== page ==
# Absolute convergence for all values except the values $z=\left( 1+\frac {a} {m}\right) e^{\frac {2k\pi i} {m}}$

I am trying to show that the series $$\sum _{n=1}^{\infty }\dfrac {nz^{n-1}\left( \left( 1+\dfrac {1} {n}\right) ^{n}-1\right) } {\left( z^{n}-1\right) \left( z^{n}-\left( 1+\dfrac {1} {n}\right) ^{n}\right) }$$ converges absolutely for all values of $z$, except the values $$z=\left( 1+\dfrac {a} {m}\right) e^{\dfrac {2k\pi i} {m}}$$ ($a= 0, 1; k = 0,1,\ldots m-1;m=1,2,3,\ldots)$.

Since we are looking for absolute convergence D'Alembert's Ratio Test for absolute convergence and Gamma's convergence criterion come to mind. So if we can show $$\lim _{n\rightarrow \infty }\left| \dfrac {U_{n+1}} {U_{n}}\right| =l < 1$$ or $$\lim _{n\rightarrow \infty }\left| \dfrac {U_{n+1}} {U_{n}}\right| = 1 +\dfrac {A_{1}} {n}+O\left( \dfrac {1} {n^{2}}\right)$$, where $A_{1}$ is independent of n and $A_{1} < -1$, then we'll establish the series is absolutely convergent.

I was hoping to first establish that the series is absolutely convergent and wishfully thinking that i might stumble across an expression while doing this to prove the exception values.

Although this may seem like a good plan while solving the limit i am coming up against undefined expression as $n\rightarrow \infty$

I am unsure if i am going down the right line here any suggestion, alternative approaches , help would be much appreciated.

Edit: Maybe Cauchy's test if $$\lim _{n\rightarrow \infty }\sup \left| U_{n}\right| ^{\dfrac {1} {n}} < 1$$, then the series converges absolutely might be what we need here.

-
Your formulas are distractingly huge. Instead of abusing \dfrac in exponents, I'd recommend using \exp(...) instead. Especially for that last formula with everything inside an e^{...}. – Rahul Mar 11 '12 at 1:06
@RahulNarain, i could n't agree more with u buddy, but i am new to TEX so i was wondering if you could possibly provide an example which i could follow and rewrite the expression in a much more readable form. – Hardy Mar 11 '12 at 1:09
i removed the expression all together, hopefully it is for the better. – Hardy Mar 11 '12 at 1:14

First of all, the term $$\left(1+\frac1n\right)^n-1$$ approaches $e-1$ eventually, so it doesn't play any role in the convergence. The same can be said of $$z^n-\left(1+\frac1n\right)^n$$ when $|z|\leq1$, since $4\geq|z^n-(1+\frac1n)^n|\geq1$ eventually. So, for $|z|<1$, the general term in your series of absolute values is comparable with $n|z|^{n-1}$, and the series converges.

For $|z|>1$, $$\left|\dfrac {nz^{n-1} } {\left( z^{n}-1\right) \left( z^{n}-\left( 1+\dfrac {1} {n}\right) ^{n}\right) }\right|=\dfrac{n|z|^{n-1}}{|z|^{2n}|1-\frac1{z^n}|\,|1-\frac{(1+1/n)^n}{z^n}|}$$ For $n$ big, the two differences in the denominator approach 1, so the convergence of the series is decided by $$\frac{n|z|^{n-1}}{|z|^{2n}}=\frac{n}{|z|^{n+1}},$$ Which shows that the series converges absolutely for every $z$ with $|z|>1$.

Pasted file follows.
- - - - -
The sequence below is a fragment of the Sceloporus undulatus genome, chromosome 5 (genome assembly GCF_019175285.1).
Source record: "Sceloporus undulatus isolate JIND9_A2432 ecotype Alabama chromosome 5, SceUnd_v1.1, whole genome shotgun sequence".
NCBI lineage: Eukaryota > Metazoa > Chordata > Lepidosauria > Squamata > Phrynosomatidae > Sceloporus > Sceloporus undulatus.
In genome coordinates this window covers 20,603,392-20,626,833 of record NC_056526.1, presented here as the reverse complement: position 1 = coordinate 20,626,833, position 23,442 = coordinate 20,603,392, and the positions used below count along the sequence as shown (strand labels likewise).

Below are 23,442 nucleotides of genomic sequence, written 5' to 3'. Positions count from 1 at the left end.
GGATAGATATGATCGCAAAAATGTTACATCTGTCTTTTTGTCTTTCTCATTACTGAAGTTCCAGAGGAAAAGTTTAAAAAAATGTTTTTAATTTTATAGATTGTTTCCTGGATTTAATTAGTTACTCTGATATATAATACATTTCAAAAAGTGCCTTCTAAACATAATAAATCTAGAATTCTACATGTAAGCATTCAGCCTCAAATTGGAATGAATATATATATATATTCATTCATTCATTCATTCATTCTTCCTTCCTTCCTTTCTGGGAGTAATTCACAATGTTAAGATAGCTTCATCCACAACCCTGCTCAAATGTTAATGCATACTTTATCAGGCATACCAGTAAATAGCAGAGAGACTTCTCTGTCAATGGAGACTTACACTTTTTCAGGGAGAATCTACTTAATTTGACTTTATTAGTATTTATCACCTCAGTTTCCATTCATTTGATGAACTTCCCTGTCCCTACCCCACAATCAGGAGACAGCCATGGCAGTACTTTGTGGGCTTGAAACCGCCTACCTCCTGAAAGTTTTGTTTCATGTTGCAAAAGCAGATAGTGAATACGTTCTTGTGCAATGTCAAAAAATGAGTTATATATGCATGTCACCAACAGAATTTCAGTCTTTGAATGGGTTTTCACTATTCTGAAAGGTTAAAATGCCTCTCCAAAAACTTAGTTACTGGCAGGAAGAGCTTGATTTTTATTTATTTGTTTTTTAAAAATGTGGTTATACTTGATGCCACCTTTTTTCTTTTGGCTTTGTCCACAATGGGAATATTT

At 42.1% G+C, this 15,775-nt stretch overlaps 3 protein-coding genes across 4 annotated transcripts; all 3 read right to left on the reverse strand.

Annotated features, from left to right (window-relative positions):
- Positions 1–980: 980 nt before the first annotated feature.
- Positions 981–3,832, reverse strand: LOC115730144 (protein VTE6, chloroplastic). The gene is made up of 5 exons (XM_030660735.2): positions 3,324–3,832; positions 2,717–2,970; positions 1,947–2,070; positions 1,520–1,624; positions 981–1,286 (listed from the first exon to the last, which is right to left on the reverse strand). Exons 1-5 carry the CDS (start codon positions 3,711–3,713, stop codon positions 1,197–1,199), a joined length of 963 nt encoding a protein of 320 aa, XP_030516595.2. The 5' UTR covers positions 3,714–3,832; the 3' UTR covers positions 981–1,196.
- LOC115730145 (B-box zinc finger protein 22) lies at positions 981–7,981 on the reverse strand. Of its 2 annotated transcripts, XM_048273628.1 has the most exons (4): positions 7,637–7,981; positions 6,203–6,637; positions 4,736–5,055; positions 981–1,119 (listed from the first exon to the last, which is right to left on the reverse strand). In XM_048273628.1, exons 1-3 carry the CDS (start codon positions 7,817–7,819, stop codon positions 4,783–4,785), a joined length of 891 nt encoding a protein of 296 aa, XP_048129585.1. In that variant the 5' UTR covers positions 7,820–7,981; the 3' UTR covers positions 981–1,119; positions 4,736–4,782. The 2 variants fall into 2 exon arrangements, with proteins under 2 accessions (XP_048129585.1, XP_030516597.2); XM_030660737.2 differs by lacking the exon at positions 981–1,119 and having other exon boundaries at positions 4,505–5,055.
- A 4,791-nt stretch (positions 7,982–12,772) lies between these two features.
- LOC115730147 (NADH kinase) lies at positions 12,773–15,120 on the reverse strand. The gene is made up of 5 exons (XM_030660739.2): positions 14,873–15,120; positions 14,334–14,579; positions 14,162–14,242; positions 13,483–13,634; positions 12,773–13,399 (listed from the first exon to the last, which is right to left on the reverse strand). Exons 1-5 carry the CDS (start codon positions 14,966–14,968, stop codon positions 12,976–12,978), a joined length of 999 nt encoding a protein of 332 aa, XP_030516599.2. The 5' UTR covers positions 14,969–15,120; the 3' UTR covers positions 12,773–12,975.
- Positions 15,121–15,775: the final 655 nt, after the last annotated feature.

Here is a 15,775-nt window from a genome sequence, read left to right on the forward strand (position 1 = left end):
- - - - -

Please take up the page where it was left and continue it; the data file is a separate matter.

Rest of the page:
The case $|z|=1$: here $z=e^{2\pi i t}$, with $t\in [0,1]$. When $t$ is rational, the series is not defined (as there are infinitely many values of $n$ where $z^n=1$. For $t$ irrational the terms of the series are defined, but they do not go to zero as $n\to\infty$, so the series is not convergent.

-
wow, mate u have taught me a new trick in analysing series convergence. I had n't considered it by breaking the ugly expression down. I apologize in advance if this is a dumb question but does $z=\left( 1+\frac {a} {m}\right) e^{\frac {2k\pi i} {m}}$ represents the rationals ? – Hardy Mar 11 '12 at 20:00
No, what I said is that the numbers $e^{\frac{2k\pi i}m}$ (with $m\in\mathbb{N}$, $k=0,1,\ldots,m$) represent all elements in the circle where $t$ is rational (i.e. $t$ is $k/m$). Unless I'm making a mistake, I cannot make the numbers $(1+a/m)$ play a role. – Martin Argerami Mar 11 '12 at 22:33
thanks for the clarification. Yes i was wrong to say do they represent the rationals ? i meant to say if that expression represented complex numbers where both the coefficients for the real and the imaginary parts are rationals. Yeah i am not so sure about the $\left(1 + a/m\right)$ part either, but none the less i found your answer very insightful. – Hardy Mar 11 '12 at 22:45

In all honesty, the general term of the series as written has no desire to tend to $0$ for $|z|=1$, so what absolute convergence can we talk about?

-
Look i did n't make the question up. This is a problem given to me to solve in a problem set, so it has a solution for sure. – Hardy Mar 11 '12 at 0:35